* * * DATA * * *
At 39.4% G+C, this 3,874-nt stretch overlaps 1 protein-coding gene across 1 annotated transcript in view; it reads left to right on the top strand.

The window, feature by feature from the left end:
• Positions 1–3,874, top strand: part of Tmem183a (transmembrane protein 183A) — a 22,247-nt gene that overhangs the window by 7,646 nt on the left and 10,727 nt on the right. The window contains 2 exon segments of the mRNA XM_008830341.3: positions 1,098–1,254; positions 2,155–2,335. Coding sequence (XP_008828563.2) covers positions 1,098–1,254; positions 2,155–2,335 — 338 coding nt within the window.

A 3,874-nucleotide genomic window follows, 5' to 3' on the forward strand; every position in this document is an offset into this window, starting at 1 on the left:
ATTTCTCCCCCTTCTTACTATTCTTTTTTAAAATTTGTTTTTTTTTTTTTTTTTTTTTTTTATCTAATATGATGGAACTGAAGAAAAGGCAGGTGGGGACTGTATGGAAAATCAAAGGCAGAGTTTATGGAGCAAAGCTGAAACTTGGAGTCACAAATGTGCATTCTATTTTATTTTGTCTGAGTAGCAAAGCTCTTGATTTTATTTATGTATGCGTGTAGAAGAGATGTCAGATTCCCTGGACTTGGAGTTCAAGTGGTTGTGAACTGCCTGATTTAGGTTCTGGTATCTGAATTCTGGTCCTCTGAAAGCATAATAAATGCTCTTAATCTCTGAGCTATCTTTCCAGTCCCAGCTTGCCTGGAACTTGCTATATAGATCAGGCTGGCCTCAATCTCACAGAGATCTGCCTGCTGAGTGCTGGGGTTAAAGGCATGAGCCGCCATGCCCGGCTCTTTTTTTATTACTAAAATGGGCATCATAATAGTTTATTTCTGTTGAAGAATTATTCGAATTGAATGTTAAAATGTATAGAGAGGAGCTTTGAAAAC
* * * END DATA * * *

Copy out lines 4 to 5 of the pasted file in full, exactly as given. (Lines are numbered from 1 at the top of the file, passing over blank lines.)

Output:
A 3,874-nucleotide genomic window follows, 5' to 3' on the forward strand; every position in this document is an offset into this window, starting at 1 on the left:
ATTTCTCCCCCTTCTTACTATTCTTTTTTAAAATTTGTTTTTTTTTTTTTTTTTTTTTTTTATCTAATATGATGGAACTGAAGAAAAGGCAGGTGGGGACTGTATGGAAAATCAAAGGCAGAGTTTATGGAGCAAAGCTGAAACTTGGAGTCACAAATGTGCATTCTATTTTATTTTGTCTGAGTAGCAAAGCTCTTGATTTTATTTATGTATGCGTGTAGAAGAGATGTCAGATTCCCTGGACTTGGAGTTCAAGTGGTTGTGAACTGCCTGATTTAGGTTCTGGTATCTGAATTCTGGTCCTCTGAAAGCATAATAAATGCTCTTAATCTCTGAGCTATCTTTCCAGTCCCAGCTTGCCTGGAACTTGCTATATAGATCAGGCTGGCCTCAATCTCACAGAGATCTGCCTGCTGAGTGCTGGGGTTAAAGGCATGAGCCGCCATGCCCGGCTCTTTTTTTATTACTAAAATGGGCATCATAATAGTTTATTTCTGTTGAAGAATTATTCGAATTGAATGTTAAAATGTATAGAGAGGAGCTTTGAAAAC